Aces on Bridge — Daily Columns

The Aces on Bridge: Monday, July 26, 2010

Dealer: North

Vul: All

A 10 9
Q 7 5
A K 10 8 4
9 7
West East
Q J 4 5 3 2
10 8 6 3 2 A K J 9
9 2 Q 7 6 5
Q 8 4 6 3
K 8 7 6
J 3
A K J 10 5 2


South West North East
    1 1
2 3 Pass Pass
3 Pass 4 Pass
5 All Pass    

Opening Lead: 2

“Thou whom chance may hither lead

Be thou clad in russet weed,

Be thou decked in silken stole,

Grave these counsels on thy soul.”

— Robert Burns

To mark the Summer Nationals now taking place in New Orleans, all the deals this week come from last summer’s championships.


After East’s reasonable but ill-timed overcall, North-South were warned against playing three no-trump. Indeed, declarer, Eric Leong, had already assured himself a reasonable result simply by playing five clubs.


East-West were using third-and-fifth leads. On the lead of the heart two, East won the jack and played a top heart. Leong ruffed, then guessed very well to play trumps from the top. West won the club queen — dummy pitching the heart queen and East the heart ace — and exited with a heart.


Leong ruffed, advanced the diamond jack to dummy’s king, cashed the diamond ace (noting the fall of the nine), then ran the diamond 10, pitching a spade, and claimed 11 tricks when it held.


In retrospect, East should have found the spade switch at trick two. While this might have picked up a vulnerable queen in partner’s hand, declarer was surely marked with only four spades — so dummy’s threatening diamond spots required a spade shift at trick two to dislodge that entry from dummy.


If East shifts to a spade, then either declarer will give up dummy’s spade entry at once, or West will dislodge it later.


Finally, might West have considered a devious shift to the spade jack at trick six? If declarer gets that right and works out how to play diamonds from there, good luck to him!

ANSWER: I’m not convinced that a club lead is right with such a weak suit. The auction suggests partner has four decent hearts, so maybe it is right to lead the heart 10, hoping to get on lead again in spades for a second heart play, if necessary.


South Holds:

Q 9
10 9 5
J 7 5 3
10 7 5 2


South West North East
  1 Dbl. 1
Pass 2 Pass 3 NT
All Pass      


For details of Bobby Wolff’s autobiography, The Lone Wolff, contact If you would like to contact Bobby Wolff, please leave a comment at this blog. Reproduced with permission of United Feature Syndicate, Inc., Copyright 2010. If you are interested in reprinting The Aces on Bridge column, contact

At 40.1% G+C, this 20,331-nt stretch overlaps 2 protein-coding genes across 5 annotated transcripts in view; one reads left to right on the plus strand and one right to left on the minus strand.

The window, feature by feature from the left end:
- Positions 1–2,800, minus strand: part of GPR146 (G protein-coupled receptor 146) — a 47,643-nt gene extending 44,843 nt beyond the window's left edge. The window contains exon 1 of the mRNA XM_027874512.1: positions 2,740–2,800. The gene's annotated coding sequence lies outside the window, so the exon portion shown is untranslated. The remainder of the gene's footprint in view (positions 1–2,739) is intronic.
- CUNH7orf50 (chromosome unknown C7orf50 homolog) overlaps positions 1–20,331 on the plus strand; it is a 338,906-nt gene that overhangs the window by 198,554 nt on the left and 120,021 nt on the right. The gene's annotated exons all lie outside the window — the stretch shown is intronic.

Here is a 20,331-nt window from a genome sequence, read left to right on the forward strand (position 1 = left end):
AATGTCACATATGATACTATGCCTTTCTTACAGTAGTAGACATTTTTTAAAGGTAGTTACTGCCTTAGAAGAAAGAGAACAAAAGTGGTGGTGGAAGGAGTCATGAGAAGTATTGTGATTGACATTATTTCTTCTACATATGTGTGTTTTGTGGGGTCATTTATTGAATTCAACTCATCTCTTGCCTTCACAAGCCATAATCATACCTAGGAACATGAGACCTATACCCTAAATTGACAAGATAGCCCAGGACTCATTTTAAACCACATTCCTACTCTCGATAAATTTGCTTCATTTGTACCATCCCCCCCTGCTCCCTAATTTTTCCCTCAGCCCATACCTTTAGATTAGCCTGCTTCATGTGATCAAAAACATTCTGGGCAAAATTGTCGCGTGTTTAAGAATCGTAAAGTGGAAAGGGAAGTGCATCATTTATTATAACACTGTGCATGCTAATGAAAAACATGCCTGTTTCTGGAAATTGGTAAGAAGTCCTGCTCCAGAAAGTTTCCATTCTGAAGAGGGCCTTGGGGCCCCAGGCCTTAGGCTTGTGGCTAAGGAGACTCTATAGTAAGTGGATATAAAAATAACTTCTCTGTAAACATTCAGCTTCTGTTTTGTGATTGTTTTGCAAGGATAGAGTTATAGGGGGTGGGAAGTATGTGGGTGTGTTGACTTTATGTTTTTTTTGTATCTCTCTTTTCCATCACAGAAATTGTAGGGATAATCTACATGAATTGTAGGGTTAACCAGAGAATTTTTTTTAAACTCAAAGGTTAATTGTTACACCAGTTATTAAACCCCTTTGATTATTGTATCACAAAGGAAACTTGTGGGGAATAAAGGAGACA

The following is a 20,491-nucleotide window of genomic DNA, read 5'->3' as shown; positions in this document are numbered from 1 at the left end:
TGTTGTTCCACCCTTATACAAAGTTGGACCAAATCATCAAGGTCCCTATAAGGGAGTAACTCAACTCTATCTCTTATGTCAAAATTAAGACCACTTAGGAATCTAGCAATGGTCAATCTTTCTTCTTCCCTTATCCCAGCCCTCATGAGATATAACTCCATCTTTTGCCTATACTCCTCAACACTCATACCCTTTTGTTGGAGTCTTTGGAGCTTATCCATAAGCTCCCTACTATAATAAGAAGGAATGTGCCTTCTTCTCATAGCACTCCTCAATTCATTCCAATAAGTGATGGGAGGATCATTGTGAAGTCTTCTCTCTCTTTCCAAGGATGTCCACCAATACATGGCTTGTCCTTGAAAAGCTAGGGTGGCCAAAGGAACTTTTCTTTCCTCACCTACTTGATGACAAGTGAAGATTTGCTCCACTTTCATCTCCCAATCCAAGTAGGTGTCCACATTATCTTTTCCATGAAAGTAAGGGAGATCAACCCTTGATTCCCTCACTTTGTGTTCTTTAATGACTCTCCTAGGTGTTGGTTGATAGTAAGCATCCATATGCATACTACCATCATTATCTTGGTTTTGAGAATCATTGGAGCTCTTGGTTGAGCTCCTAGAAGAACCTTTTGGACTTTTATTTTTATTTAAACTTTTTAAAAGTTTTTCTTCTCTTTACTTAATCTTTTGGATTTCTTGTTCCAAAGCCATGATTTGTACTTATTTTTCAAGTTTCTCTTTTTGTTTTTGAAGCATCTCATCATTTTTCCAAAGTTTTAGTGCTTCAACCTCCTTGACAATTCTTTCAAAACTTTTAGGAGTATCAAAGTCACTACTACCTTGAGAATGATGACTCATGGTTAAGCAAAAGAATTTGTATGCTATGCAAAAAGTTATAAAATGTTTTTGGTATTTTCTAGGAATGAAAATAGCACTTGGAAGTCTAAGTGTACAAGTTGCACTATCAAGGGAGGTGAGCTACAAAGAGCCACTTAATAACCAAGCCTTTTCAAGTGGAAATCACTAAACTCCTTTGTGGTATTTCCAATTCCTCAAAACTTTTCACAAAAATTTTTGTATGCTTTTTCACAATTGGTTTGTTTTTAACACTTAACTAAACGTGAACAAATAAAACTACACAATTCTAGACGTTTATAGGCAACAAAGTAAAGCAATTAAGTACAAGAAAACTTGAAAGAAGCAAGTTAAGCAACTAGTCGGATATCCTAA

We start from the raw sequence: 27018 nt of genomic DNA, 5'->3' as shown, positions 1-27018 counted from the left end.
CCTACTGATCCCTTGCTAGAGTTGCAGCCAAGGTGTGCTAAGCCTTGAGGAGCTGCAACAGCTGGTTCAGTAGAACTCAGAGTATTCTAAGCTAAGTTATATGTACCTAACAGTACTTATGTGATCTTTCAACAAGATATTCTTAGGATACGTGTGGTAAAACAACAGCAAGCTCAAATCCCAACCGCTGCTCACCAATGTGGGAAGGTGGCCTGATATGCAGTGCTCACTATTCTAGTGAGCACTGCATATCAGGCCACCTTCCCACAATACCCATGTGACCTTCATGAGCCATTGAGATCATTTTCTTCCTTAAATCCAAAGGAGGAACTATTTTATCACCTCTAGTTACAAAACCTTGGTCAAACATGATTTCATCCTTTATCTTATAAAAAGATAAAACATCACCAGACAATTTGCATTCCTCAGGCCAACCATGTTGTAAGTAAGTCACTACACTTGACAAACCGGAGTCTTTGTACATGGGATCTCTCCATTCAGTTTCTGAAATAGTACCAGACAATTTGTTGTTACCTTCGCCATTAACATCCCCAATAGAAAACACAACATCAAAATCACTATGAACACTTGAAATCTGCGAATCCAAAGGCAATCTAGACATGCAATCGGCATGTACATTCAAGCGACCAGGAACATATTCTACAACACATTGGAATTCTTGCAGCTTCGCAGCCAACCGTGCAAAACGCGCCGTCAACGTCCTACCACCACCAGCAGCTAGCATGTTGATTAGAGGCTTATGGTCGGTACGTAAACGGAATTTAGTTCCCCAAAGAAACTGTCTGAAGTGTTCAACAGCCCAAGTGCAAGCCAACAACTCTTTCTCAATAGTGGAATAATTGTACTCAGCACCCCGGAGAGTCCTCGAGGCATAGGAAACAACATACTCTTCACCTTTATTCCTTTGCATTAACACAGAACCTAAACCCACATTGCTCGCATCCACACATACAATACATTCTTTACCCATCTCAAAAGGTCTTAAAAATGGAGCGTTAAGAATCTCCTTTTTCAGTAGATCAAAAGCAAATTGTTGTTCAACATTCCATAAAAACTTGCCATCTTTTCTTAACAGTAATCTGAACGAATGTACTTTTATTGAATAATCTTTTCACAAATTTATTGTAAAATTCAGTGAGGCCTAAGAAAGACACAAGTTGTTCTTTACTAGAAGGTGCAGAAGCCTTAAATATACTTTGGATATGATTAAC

bruce karlsonAugust 9th, 2010 at 12:41 pm

Doctor Wolff-

I think there is a slight probability advantage to Leong’s very nice play in trumps and diamonds:

33% the diamonds split 3/3, 66%/2 (33%) the queen is with East. Roughly 66% chance that his approach will prove correct.

The decision as to who holds the trump Q appears to me to be a complete guess. Ergo there is a 40% chance that the trump Q falls in two rounds as opposed to a 50% chance that the finesse is on.

I hesitate to write a probability number as I barely got through “B” school due to poor quantitative skills. It does appear, however, that Leong may have based his decision on a probability advantage.

Please be kind if this is totally dopey…

bobbywolffAugust 9th, 2010 at 2:23 pm

Hi Bruce,

Rather than this hand being about percentages, Eric’s crucial diamond guess was about reconstruction.

Since both East and West chose to be barking dogs rather than quiet “pussy cats” let us examine closely. Would West, by his lead of the deuce of hearts (almost certainly playing 3d and 5th, but, no doubt, disclosed on their convention card) choose to jump to 3 hearts vulnerable with either (1) ??xx, xxx, Qxx, Qxx or with (2) ??, xxxxx, Qxx, Qxx, leaving his partner East with either (1) ??, AKJxxx, xxx, xx or (2) ??xx, AKJx, xxx, xx.

Next consider would West then lead a small heart from 3 small if hand #1 existed rather than his top heart holding only 3 small and jump raising? “No”, so let’s eliminate hand #1 from consideration. Hand # 2, in order to have occurred, would suggest that both East and West had become kamikaze in spirit with neither hand measuring up to its vulnerable bidding, especially the iniitial overcaller, East, by his having 3 small in his RHO’s’ opening bid. “Almost never done”, could be the words mentioned by an astute South in his measured judgment.

Therefore in the possible words of Sherlock to his trusted partner, “Watson, when one eliminates the impossible from consideration, whatever is left, however improbable, is the answer”.

No, even if you were part of Snow White’s entourage you would not be “Dopey”, but instead possibly be “Sleepy” if you mis-guessed (although, yes, that is a slightly euphemistic appraisal).

As always, “Thanks, Bruce”, without your industry we would never have anything of bridge substance to talk about.